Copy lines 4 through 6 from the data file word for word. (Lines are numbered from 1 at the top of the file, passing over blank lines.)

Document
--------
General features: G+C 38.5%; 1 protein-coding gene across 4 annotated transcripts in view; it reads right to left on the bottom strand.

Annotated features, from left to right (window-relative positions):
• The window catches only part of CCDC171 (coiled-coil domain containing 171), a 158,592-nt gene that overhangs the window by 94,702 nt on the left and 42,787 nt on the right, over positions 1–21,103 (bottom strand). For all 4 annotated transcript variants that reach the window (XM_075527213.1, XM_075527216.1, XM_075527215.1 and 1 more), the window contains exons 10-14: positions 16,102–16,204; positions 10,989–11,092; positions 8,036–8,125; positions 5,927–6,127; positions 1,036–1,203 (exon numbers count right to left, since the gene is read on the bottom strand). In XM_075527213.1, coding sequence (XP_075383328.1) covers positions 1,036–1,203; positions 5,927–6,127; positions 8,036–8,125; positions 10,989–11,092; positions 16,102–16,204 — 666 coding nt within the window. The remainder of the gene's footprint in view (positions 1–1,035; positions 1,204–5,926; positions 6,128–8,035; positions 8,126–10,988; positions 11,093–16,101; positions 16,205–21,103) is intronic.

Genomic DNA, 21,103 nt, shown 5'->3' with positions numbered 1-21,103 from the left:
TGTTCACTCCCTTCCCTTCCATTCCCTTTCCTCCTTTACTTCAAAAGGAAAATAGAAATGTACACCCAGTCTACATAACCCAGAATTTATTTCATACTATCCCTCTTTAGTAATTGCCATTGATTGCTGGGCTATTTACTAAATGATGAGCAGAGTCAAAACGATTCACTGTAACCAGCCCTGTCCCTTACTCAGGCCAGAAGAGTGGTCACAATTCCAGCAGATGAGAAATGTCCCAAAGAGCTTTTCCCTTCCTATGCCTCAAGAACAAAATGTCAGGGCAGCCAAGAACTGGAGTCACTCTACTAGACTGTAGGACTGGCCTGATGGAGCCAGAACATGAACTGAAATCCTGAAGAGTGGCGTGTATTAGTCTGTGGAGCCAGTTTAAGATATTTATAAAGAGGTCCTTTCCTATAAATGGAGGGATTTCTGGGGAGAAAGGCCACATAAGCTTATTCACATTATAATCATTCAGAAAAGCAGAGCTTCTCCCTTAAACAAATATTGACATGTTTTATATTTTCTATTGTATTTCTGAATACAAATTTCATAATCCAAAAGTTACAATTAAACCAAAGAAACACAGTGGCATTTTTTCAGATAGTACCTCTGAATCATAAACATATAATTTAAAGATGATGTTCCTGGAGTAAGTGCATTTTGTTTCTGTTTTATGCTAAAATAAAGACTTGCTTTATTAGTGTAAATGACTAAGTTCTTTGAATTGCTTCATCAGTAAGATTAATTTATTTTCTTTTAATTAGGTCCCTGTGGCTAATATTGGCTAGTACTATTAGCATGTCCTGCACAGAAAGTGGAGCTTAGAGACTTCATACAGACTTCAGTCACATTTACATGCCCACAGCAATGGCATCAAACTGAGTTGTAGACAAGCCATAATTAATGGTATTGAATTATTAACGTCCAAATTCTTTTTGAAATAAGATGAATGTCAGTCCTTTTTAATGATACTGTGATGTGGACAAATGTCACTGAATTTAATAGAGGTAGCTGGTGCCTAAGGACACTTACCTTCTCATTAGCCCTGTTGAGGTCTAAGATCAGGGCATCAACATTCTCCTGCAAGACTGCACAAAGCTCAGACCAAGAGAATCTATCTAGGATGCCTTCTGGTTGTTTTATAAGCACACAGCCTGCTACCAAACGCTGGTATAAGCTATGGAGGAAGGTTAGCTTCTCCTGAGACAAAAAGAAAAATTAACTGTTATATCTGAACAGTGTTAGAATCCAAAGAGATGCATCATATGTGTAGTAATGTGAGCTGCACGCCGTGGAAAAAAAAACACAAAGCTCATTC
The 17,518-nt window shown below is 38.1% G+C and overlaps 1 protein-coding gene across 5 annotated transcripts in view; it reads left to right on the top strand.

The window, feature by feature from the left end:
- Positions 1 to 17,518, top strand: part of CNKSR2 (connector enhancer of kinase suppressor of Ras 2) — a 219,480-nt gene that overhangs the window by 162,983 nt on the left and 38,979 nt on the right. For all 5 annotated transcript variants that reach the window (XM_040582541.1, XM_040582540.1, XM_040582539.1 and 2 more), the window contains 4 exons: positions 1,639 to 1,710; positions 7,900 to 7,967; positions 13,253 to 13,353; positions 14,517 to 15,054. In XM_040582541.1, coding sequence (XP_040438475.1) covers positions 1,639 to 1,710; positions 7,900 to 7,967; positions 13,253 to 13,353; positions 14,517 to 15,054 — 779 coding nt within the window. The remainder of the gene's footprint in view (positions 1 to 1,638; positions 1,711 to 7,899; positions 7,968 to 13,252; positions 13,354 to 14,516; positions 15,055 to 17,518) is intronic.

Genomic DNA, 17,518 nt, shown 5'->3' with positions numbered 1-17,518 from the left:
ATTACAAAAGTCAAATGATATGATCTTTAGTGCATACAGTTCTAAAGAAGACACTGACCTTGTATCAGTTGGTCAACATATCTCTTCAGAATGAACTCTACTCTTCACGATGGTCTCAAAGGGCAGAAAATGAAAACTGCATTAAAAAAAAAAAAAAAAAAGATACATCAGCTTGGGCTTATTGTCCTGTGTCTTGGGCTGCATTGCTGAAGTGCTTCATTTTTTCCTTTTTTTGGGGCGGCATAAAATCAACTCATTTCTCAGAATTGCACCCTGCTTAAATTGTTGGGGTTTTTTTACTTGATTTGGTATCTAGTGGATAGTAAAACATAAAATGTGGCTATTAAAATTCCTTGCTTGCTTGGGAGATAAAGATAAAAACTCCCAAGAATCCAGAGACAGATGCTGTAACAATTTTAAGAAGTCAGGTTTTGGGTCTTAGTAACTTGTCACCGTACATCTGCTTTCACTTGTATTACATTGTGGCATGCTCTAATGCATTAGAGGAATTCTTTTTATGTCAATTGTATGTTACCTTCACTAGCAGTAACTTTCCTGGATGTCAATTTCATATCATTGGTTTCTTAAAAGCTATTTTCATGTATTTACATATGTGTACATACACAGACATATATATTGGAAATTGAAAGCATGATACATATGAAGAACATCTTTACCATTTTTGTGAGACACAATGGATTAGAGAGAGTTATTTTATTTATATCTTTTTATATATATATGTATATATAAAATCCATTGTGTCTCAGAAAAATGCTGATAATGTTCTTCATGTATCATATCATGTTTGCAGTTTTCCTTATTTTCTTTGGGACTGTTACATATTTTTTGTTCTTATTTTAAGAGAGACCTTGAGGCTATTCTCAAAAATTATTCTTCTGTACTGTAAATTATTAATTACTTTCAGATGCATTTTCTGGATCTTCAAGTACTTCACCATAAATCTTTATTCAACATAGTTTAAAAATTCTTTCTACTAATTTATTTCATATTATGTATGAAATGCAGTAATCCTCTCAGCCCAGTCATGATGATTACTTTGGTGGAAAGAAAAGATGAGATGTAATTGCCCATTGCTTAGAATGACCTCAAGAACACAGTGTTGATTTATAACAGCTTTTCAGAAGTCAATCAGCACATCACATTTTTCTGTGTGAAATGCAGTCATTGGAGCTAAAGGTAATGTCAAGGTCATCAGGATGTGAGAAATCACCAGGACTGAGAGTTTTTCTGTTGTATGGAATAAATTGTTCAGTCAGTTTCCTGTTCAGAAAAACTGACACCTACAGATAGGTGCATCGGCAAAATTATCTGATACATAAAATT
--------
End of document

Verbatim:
Genomic DNA, 21,103 nt, shown 5'->3' with positions numbered 1-21,103 from the left:
TGTTCACTCCCTTCCCTTCCATTCCCTTTCCTCCTTTACTTCAAAAGGAAAATAGAAATGTACACCCAGTCTACATAACCCAGAATTTATTTCATACTATCCCTCTTTAGTAATTGCCATTGATTGCTGGGCTATTTACTAAATGATGAGCAGAGTCAAAACGATTCACTGTAACCAGCCCTGTCCCTTACTCAGGCCAGAAGAGTGGTCACAATTCCAGCAGATGAGAAATGTCCCAAAGAGCTTTTCCCTTCCTATGCCTCAAGAACAAAATGTCAGGGCAGCCAAGAACTGGAGTCACTCTACTAGACTGTAGGACTGGCCTGATGGAGCCAGAACATGAACTGAAATCCTGAAGAGTGGCGTGTATTAGTCTGTGGAGCCAGTTTAAGATATTTATAAAGAGGTCCTTTCCTATAAATGGAGGGATTTCTGGGGAGAAAGGCCACATAAGCTTATTCACATTATAATCATTCAGAAAAGCAGAGCTTCTCCCTTAAACAAATATTGACATGTTTTATATTTTCTATTGTATTTCTGAATACAAATTTCATAATCCAAAAGTTACAATTAAACCAAAGAAACACAGTGGCATTTTTTCAGATAGTACCTCTGAATCATAAACATATAATTTAAAGATGATGTTCCTGGAGTAAGTGCATTTTGTTTCTGTTTTATGCTAAAATAAAGACTTGCTTTATTAGTGTAAATGACTAAGTTCTTTGAATTGCTTCATCAGTAAGATTAATTTATTTTCTTTTAATTAGGTCCCTGTGGCTAATATTGGCTAGTACTATTAGCATGTCCTGCACAGAAAGTGGAGCTTAGAGACTTCATACAGACTTCAGTCACATTTACATGCCCACAGCAATGGCATCAAACTGAGTTGTAGACAAGCCATAATTAATGGTATTGAATTATTAACGTCCAAATTCTTTTTGAAATAAGATGAATGTCAGTCCTTTTTAATGATACTGTGATGTGGACAAATGTCACTGAATTTAATAGAGGTAGCTGGTGCCTAAGGACACTTACCTTCTCATTAGCCCTGTTGAGGTCTAAGATCAGGGCATCAACATTCTCCTGCAAGACTGCACAAAGCTCAGACCAAGAGAATCTATCTAGGATGCCTTCTGGTTGTTTTATAAGCACACAGCCTGCTACCAAACGCTGGTATAAGCTATGGAGGAAGGTTAGCTTCTCCTGAGACAAAAAGAAAAATTAACTGTTATATCTGAACAGTGTTAGAATCCAAAGAGATGCATCATATGTGTAGTAATGTGAGCTGCACGCCGTGGAAAAAAAAACACAAAGCTCATTC
The 17,518-nt window shown below is 38.1% G+C and overlaps 1 protein-coding gene across 5 annotated transcripts in view; it reads left to right on the top strand.